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Gasoline Alley

Rod Stewart

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Album Review

Gasoline Alley follows the same formula of Rod Stewart's first album, intercutting contemporary covers with slightly older rock & roll and folk classics and originals written in the same vein. The difference is in execution. Stewart sounds more confident, claiming Elton John's "Country Comfort," the Small Faces' "My Way of Giving," and the Rolling Stones' version of "It's All Over Now" with a ragged, laddish charm. Like its predecessor, nearly all of Gasoline Alley is played on acoustic instruments — Stewart treats rock & roll songs like folk songs, reinterpreting them in individual, unpredictable ways. For instance, "It's All Over Now" becomes a shambling, loose-limbed ramble instead of a tight R&B/blues groove, and "Cut Across Shorty" is based around a howling, Mideastern violin instead of a rockabilly riff. Of course, being a rocker at heart, Stewart doesn't let these songs become limp acoustic numbers — these rock harder than any fuzz-guitar workout. The drums crash and bang, the acoustic guitars are pounded with a vengeance — it's a wild, careening sound that is positively joyous with its abandon. And on the slow songs, Stewart is nuanced and affecting — his interpretation of Bob Dylan's "Only a Hobo" is one of the finest Dylan covers, while the original title track is a vivid, loving tribute to his adolescence. And that spirit is carried throughout Gasoline Alley. It's an album that celebrates tradition while moving it into the present and never once does it disown the past.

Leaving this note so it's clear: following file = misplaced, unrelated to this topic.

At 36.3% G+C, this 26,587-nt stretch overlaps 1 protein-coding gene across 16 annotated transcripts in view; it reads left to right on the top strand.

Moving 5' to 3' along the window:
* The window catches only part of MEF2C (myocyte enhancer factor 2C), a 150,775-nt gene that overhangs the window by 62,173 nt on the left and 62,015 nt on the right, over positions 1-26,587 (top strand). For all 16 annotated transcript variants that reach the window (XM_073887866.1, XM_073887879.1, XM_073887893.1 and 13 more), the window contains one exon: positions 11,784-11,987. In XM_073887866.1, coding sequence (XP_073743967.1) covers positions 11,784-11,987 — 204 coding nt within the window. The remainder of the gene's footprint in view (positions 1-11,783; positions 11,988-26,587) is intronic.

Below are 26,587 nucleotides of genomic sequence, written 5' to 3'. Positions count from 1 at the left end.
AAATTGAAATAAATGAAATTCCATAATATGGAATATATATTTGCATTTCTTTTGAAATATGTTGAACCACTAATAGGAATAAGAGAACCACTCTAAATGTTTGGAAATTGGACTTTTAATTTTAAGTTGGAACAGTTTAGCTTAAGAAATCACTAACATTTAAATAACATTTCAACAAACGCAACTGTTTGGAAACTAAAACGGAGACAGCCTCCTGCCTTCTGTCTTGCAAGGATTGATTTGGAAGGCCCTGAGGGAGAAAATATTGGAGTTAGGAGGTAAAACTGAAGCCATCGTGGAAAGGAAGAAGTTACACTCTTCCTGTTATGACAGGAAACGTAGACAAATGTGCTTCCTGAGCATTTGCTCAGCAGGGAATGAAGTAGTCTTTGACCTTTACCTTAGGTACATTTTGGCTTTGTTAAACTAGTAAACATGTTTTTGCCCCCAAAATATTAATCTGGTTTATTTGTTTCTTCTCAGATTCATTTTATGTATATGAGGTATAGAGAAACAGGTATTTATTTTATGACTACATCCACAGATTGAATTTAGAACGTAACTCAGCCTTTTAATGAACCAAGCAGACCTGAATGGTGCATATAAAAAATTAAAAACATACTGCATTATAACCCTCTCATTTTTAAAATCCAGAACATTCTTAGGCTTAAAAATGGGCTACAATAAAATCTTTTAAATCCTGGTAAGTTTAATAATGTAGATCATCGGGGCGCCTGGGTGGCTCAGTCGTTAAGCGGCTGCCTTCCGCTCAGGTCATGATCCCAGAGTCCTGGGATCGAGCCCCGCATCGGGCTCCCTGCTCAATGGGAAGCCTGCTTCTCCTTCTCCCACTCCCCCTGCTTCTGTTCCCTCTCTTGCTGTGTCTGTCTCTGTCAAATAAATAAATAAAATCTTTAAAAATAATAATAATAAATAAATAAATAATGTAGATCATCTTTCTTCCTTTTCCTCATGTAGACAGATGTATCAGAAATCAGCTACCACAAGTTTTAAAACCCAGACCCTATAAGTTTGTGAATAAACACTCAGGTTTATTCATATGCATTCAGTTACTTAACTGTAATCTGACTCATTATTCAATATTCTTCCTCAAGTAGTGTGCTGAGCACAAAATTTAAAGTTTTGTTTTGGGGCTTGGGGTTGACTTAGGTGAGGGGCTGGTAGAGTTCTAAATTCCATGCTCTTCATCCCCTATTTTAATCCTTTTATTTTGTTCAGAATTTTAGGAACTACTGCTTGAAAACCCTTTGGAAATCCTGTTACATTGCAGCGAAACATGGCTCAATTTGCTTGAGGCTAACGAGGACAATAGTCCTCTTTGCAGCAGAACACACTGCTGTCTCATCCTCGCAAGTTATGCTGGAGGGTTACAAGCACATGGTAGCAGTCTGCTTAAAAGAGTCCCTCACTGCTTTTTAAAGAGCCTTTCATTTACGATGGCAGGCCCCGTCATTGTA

Biography

Born: 10 January 1945 in London, England

Genre: Rock

Years Active: '60s, '70s, '80s, '90s, '00s, '10s

Over the course of his career, Rod Stewart has had it all. He's been lauded as the finest singer of his generation, he's written several songs that turned into modern standards, he sang with the Faces, who rivaled the Rolling Stones in their prime, he had massive commercial success. Stewart also saw his critical respect slip away during the '80s, when he recorded lightweight pop and although he did record some terrible albums — and he would admit that freely — Stewart will always be remembered...
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